Compared with healthy controls, CCL19 and CCL21 are both increased in plasma and within carotid atherosclerotic lesions of patients with stable and even further in those with unstable CAD. Similarly, both chemokines are detectable in atherosclerotic plaques from apoE−/− mice.102 Findings on the effect of these chemokines or their receptor CCR7 in atherosclerosis are ambivalent. On the one hand, lesional T cells display high levels of CCR7 and CCL19/CCL21 promote an inflammatory phenotype in T cells and macrophages, as well as increased MMP and tissue factor levels, which would be consistent with pro-atherogenic, plaque-destabilizing, and pro-thrombotic functions.102 On the other hand, studies applying CCL19/CCL21 have demonstrated an inhibition of T-cell proliferation and IL-2 secretion in murine and human CCR7+ T cells, implying possible atheroprotective functions.103 In a mouse model of atheroregression, yet again, transplantation of the aortic arch of apoE−/− mice with established atherosclerotic lesions into wild-type recipients during the combined blockade of CCL19 and CCL21 prevented plaque regression or a reduction of foam cell content.104 Overall, a complex and regulatory role of CCL19/CCL21/CCR7 in the interplay of immune cells during vascular inflammation with an importance for plaque regression can be deduced. Clearly, future studies are warranted to dissect the precise roles of CCL19/CCL21 and CCR7 in atherosclerotic lesion formation.

11. CXCR3 and its ligands regulate T-cell responses in atherosclerosis

CXCR3, expressed on activated T helper type 1 cells, functions as a common receptor for CXCL9, CXCL10, and CXCL11. Among the CXCR3 ligands, CXCL10 (IFN-γ-induced protein of 10 kDa/IP-10), CXCL9 (monokine-induced by IFN-γ/MIG), and CXCL11 (IFN-γ-inducible T cell α-chemoattractant/ITAC) are highly expressed in human atheromas throughout all stages of plaque development.42 Deficiency in CXCR3 has been shown to reduce lesion formation in apoE−/− mice and was associated with an up-regulation of the anti-inflammatory molecules IL-10, IL-18BP and endothelial nitric oxide synthase, and increased numbers of regulatory T lymphocytes within lesions.105 Similar results were obtained in a recent study employing a specific CXCR3 antagonist NBI-74330.106 Besides interfering with CXCR3+ effector T cell but also macrophage recruitment into plaques and modulating the local inflammatory response with an enhancement of markers for regulatory T cells in Ldlr−/− mice, lymph nodes draining from the aortic arch were smaller with fewer activated but more regulatory T cells.106 Moreover, treatment of Ldlr−/− mice with the HIV entry inhibitor TAK-779 antagonizing both CCR5 and CXCR3 reduced atherosclerotic plaque area, T-cell numbers, and IFN-γ content.107 These data provided evidence that CXCR3 crucially affects the recruitment and responses of T cells in atherosclerosis.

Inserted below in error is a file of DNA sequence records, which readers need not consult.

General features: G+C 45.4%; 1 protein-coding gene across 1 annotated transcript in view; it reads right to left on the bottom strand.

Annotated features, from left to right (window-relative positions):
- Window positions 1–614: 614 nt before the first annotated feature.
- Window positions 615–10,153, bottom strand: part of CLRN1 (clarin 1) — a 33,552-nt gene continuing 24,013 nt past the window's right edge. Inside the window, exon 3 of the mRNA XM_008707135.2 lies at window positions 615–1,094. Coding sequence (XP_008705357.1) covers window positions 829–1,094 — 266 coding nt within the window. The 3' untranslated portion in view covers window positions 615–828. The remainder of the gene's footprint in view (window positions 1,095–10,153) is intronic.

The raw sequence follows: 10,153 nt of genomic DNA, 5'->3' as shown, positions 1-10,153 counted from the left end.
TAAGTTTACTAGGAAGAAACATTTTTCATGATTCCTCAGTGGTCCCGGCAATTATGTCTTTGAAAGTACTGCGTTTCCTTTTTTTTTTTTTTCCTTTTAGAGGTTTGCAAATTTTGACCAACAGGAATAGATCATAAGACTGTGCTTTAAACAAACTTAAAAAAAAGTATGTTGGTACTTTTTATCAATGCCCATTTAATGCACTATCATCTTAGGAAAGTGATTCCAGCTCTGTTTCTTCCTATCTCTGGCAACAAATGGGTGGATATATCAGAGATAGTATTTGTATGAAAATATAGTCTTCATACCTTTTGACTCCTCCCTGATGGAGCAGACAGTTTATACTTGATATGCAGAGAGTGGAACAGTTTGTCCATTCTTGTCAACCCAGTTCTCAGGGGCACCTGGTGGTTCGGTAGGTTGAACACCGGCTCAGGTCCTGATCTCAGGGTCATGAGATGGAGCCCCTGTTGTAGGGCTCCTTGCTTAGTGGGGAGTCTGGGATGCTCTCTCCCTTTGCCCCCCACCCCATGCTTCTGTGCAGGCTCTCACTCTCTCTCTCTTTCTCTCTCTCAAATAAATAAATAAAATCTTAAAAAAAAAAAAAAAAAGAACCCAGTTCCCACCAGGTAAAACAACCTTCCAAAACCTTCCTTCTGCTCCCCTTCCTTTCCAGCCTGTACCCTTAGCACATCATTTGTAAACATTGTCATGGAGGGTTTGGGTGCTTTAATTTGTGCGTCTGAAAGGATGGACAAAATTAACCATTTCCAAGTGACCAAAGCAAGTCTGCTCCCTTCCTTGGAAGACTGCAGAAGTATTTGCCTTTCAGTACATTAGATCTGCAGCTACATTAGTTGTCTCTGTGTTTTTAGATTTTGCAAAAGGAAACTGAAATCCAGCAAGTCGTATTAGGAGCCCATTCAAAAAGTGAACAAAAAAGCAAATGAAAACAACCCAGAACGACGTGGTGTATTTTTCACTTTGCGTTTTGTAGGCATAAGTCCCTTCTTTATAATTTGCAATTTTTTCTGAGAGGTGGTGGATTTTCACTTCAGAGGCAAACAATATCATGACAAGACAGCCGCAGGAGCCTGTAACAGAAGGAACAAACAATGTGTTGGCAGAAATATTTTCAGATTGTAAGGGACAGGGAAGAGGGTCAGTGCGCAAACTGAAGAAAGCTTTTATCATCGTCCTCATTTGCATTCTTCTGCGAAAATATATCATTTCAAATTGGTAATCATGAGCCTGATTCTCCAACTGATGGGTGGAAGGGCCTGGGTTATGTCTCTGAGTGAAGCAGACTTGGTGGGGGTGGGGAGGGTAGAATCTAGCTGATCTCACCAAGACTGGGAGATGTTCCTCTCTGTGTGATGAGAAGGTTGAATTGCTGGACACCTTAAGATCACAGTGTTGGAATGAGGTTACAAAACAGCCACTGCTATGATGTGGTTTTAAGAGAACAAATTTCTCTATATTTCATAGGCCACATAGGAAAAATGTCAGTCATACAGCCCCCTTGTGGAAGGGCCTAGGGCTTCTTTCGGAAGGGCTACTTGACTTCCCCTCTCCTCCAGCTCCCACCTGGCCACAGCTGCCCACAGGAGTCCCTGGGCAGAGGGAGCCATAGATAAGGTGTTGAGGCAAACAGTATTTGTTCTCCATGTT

Of the CXCR3 ligands, only CXCL10 has been subject of further analysis in atherosclerosis. Constitutively expressed in lymphoid tissues, CXCL10 expression can be strongly up-regulated by IFN-γ in monocytes, macrophages, endothelial cells, and SMCs.108,109 Evidence for an important function were gathered from clinical studied, showing that higher CXCL10 plasma levels correlated with restenosis after percutaneous coronary intervention. In addition, an increased expression of CXCL10 and IFN-γ have been detected in patients with CAD.110,111 In mice, it could be shown that the genetic deletion of CXCL10 resulted in a reduction in aortic lesion formation and a marked reduction in CD4+ and CXCR3+ T cells but elevated numbers of regulatory T cells and increased IL-10 and transforming growth factor (TGF)-β1 expression.112 While the role of CXCL9 and CXCL11 awaits further elucidation, the CXCL10/CXCR3 axis clearly seems to play an important role in regulating T cell responses during atherogenesis.

12. Functional chemokine heteromerization—CXCL4 and CCL5